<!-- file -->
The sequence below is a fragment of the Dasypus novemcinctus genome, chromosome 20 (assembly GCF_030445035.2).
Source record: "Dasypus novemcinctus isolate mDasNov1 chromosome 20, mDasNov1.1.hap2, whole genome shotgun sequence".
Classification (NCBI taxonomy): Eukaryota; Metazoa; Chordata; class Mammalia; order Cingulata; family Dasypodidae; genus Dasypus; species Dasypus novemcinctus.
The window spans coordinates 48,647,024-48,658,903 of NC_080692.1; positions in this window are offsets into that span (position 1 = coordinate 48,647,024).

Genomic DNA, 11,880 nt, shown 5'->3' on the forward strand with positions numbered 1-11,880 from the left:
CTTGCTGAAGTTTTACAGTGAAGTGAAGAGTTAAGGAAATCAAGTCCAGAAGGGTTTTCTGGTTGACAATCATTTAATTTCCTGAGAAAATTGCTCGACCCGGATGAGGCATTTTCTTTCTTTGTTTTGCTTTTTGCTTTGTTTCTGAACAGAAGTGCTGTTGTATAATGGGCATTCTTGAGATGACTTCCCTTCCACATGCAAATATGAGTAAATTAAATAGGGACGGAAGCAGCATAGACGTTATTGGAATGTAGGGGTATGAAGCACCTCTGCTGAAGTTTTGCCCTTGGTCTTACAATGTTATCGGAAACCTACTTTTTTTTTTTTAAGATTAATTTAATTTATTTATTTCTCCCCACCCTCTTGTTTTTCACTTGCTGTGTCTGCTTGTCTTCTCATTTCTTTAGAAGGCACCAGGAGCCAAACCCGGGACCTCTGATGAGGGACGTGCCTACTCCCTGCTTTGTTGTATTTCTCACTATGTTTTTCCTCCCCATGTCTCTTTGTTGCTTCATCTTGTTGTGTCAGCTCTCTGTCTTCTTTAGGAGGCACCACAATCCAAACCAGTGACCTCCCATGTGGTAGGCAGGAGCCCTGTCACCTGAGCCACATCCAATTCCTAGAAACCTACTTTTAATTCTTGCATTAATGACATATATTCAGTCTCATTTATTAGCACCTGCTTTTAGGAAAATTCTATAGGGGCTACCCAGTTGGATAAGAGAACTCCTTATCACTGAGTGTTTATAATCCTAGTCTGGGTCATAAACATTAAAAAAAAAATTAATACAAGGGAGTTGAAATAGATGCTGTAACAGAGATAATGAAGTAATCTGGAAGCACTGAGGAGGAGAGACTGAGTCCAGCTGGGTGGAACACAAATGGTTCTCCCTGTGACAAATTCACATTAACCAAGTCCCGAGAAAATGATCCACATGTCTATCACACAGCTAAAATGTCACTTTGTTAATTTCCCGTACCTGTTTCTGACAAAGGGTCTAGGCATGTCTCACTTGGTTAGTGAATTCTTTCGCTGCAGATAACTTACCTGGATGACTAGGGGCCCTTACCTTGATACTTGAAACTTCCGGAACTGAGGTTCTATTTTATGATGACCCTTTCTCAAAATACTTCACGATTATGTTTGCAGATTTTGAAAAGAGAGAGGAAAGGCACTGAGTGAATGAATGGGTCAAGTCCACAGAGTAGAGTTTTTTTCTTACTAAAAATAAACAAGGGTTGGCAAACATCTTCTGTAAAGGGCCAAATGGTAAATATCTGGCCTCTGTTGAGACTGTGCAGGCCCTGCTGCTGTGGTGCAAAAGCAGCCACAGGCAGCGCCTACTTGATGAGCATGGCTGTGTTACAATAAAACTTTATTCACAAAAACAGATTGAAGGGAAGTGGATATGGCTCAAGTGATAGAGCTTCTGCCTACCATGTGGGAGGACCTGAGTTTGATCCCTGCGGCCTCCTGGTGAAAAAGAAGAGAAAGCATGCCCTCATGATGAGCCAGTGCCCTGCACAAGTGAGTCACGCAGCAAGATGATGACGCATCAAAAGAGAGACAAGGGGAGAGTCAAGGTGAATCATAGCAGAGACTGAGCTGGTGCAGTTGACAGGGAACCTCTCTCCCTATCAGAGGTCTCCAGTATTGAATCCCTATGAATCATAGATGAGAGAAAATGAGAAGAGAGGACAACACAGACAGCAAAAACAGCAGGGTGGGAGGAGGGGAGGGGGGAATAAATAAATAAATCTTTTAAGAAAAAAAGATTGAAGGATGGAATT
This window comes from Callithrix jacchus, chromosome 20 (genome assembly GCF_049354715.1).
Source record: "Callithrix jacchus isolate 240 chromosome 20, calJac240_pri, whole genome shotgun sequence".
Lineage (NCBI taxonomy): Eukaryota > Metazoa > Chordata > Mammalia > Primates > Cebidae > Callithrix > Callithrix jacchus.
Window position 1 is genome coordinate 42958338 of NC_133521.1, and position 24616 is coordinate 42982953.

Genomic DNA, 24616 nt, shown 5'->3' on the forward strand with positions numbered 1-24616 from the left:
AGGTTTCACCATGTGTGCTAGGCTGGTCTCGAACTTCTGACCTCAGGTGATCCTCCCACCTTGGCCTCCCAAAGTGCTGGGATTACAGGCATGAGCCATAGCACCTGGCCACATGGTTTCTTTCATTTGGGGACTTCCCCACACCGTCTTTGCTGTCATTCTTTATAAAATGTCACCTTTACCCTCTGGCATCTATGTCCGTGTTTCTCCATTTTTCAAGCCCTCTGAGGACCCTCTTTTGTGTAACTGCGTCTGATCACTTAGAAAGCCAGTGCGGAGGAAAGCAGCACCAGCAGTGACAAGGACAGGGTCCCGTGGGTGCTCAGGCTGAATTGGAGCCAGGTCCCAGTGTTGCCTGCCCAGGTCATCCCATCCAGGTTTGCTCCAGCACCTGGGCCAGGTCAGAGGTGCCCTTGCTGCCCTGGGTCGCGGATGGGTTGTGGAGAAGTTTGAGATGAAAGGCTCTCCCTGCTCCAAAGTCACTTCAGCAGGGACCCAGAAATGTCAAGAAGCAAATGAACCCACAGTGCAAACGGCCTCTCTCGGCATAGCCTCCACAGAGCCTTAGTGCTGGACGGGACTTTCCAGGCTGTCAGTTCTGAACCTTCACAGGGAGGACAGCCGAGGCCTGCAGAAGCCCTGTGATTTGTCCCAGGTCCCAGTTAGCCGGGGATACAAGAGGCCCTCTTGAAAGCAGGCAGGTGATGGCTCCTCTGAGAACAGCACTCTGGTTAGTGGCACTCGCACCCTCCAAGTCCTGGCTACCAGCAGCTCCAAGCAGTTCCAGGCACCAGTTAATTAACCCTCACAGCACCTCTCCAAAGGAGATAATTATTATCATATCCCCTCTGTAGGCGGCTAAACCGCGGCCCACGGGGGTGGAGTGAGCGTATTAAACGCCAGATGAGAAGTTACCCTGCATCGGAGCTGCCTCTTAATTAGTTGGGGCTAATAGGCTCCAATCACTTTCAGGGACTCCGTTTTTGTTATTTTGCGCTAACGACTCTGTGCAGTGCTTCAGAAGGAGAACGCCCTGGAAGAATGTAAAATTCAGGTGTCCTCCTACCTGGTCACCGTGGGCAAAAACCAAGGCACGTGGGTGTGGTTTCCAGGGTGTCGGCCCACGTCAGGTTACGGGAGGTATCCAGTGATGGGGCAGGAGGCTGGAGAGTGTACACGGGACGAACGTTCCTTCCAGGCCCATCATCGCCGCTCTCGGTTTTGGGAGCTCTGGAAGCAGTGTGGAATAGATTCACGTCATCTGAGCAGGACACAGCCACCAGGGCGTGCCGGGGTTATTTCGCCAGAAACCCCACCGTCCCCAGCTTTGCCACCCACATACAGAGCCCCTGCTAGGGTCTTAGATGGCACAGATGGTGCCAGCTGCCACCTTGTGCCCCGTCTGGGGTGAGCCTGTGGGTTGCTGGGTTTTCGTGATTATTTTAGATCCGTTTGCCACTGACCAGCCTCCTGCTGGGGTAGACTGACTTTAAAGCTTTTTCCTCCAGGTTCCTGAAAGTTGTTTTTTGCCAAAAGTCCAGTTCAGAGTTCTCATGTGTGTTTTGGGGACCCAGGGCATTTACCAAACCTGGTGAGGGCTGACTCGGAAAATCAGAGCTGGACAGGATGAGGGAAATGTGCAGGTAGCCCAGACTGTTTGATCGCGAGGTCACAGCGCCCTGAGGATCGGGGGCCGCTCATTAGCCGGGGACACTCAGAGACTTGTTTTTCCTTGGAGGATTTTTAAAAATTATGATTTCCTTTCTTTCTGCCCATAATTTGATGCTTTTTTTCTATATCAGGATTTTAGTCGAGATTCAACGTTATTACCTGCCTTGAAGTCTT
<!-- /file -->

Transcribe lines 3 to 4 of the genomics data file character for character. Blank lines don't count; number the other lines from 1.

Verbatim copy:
Classification (NCBI taxonomy): Eukaryota; Metazoa; Chordata; class Mammalia; order Cingulata; family Dasypodidae; genus Dasypus; species Dasypus novemcinctus.
The window spans coordinates 48,647,024-48,658,903 of NC_080692.1; positions in this window are offsets into that span (position 1 = coordinate 48,647,024).